Mr. Maigler and Mrs. Roemer both said they found some comfort in Paws for Patrick, the non-for-profit set up in Patrick’s name. It provides emotional support animals to people suffering from mental illness.

Patrick and his dog, Cici. (Roemer family)

The group has received more than 75 requests and more than 100 people have joined to support the mission. This month, the organization brought dogs to LFHS for an emotional recharge for students.

Knowing that we can help give the love of an animal to a young person struggling with mental illness, depression, anxiety, etc. gives me some peace. I truly feel Patrick smiling when I see a Paws for Patrick recipient smiling with their new ESA, or when I get to hear from happy ‘clients’ or when our therapy dogs pay someone a visit,” she said.

May is Mental Health Awareness month. Suicide is the second leading cause of death for people ages 10-34, and suicide has increased 35% since 1999.

Mrs. Roemer said she hopes to help break “the stigma” surrounding mental health.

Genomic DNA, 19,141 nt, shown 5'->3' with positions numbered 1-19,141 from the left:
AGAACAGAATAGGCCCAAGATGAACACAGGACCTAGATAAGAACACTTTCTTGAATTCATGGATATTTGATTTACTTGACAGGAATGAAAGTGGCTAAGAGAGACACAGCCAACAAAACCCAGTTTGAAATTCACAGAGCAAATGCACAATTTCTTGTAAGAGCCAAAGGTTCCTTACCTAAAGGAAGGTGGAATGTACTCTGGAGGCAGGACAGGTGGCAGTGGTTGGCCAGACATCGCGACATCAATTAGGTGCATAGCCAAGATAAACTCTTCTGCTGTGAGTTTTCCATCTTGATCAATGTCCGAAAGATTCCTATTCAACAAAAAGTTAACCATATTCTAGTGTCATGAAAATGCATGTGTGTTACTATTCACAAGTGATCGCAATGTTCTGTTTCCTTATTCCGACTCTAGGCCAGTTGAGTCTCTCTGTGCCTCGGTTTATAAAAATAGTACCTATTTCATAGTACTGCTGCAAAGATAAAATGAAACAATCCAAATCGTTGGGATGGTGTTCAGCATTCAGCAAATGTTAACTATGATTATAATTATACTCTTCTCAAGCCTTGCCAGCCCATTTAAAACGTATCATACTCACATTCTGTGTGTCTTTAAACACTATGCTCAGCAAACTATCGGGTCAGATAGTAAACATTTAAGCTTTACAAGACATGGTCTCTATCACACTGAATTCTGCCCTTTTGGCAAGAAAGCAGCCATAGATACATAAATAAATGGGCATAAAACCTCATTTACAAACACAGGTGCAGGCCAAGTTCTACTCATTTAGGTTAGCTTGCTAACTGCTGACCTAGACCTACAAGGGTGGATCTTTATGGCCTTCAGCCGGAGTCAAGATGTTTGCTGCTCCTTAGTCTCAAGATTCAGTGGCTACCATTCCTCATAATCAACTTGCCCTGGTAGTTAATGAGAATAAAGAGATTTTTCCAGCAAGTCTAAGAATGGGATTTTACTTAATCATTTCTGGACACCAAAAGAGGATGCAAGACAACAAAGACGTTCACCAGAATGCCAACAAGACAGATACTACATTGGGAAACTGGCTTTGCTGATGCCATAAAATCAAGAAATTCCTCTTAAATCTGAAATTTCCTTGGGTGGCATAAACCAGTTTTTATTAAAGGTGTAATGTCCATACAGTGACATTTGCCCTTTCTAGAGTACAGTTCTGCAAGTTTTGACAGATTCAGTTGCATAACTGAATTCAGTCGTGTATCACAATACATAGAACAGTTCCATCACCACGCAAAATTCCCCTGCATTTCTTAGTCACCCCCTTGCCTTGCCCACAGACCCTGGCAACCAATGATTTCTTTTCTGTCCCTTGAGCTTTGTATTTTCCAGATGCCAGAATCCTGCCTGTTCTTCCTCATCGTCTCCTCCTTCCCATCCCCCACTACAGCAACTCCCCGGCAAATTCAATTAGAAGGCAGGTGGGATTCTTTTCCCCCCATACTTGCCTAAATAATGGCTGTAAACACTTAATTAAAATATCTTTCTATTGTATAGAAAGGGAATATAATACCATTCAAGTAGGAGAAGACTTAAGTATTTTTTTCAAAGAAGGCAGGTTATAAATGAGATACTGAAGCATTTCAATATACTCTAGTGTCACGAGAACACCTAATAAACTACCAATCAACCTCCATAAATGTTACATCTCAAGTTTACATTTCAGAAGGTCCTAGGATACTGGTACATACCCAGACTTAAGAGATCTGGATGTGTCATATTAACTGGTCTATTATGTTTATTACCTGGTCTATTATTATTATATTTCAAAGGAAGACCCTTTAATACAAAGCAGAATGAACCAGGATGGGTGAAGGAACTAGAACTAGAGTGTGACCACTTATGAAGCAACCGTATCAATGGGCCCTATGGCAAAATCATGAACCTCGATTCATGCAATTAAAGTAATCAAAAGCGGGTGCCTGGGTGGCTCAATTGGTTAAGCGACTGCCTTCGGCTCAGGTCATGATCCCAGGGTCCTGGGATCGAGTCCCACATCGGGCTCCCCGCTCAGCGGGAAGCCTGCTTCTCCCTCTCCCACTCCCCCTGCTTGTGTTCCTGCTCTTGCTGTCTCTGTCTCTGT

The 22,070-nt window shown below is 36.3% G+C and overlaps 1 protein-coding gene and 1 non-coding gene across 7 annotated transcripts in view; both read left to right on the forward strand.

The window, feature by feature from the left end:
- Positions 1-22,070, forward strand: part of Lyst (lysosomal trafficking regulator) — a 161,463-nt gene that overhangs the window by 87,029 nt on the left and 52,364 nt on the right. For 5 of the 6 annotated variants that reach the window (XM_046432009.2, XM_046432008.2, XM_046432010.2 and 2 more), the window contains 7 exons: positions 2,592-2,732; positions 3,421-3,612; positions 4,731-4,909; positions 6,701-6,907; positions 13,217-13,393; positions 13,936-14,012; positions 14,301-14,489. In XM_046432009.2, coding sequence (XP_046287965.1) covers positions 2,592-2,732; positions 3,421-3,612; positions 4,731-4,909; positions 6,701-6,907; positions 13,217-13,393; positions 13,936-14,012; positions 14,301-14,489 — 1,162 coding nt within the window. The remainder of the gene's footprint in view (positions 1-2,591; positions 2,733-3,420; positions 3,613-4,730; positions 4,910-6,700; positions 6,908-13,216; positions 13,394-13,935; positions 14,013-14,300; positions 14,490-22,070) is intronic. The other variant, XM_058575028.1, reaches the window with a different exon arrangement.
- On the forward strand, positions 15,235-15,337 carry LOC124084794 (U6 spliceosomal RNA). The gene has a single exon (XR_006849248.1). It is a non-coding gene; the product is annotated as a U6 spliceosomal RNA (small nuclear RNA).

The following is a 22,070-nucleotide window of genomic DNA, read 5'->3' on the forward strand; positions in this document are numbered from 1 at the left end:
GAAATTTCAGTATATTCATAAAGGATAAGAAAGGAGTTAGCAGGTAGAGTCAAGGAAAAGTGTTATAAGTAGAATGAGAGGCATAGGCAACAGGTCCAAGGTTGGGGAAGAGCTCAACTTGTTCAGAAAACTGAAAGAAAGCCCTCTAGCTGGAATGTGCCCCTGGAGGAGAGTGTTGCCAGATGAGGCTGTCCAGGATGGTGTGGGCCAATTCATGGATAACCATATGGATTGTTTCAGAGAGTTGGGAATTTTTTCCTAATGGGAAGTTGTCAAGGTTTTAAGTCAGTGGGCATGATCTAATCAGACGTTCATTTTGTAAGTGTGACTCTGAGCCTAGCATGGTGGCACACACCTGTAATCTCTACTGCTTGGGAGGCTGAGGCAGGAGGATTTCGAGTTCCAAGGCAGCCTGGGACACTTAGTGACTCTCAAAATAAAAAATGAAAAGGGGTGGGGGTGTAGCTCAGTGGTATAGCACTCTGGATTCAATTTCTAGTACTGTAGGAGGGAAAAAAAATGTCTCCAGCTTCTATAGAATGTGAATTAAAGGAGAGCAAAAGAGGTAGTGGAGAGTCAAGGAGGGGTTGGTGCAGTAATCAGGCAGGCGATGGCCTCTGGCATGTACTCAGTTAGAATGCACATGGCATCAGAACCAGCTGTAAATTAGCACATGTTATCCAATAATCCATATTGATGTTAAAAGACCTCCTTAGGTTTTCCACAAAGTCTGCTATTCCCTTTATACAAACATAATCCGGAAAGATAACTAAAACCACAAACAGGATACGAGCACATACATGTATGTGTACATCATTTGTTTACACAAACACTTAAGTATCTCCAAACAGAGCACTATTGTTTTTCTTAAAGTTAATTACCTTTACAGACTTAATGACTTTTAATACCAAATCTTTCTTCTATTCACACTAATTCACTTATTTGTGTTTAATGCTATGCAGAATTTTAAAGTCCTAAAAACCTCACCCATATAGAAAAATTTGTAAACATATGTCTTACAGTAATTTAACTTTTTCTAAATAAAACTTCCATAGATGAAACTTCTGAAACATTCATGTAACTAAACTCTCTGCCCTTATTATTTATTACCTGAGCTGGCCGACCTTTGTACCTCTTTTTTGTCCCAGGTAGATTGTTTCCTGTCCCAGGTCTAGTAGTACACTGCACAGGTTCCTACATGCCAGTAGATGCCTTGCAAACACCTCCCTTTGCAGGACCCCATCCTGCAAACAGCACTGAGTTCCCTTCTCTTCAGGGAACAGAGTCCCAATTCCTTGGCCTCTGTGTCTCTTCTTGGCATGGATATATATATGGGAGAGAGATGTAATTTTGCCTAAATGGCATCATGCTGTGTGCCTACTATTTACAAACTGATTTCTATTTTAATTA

“ We have put a lot of effort in getting the word out about mental health, not only with our ribbon tying event but also with events throughout the month, like our mindful meditation, Zoom strength workout, animal shelter drive, swag day.”

The Stages of Grief

I found comfort in the fact that she and Mr. Maigler also experienced the stages of grief. 

Denial, Bargaining, Anger, Depression, and Acceptance.  We do not move through them like chapters in a book, but in a whirling vortex of feelings in a complicated life that is impacted by so many other stimuli while we are also grieving,” Maigler said.  “I spend as much time as I can in denial. That has been easy in a year where every day feels like part of a never ending dream.

“Bargaining is the worst for me. The feeling of shame and failure. The certainty that I could have/should have done more. Compared to that I welcome my anger and depression,” Mr. Maigler said.  

My own stages were more complicated than I expected.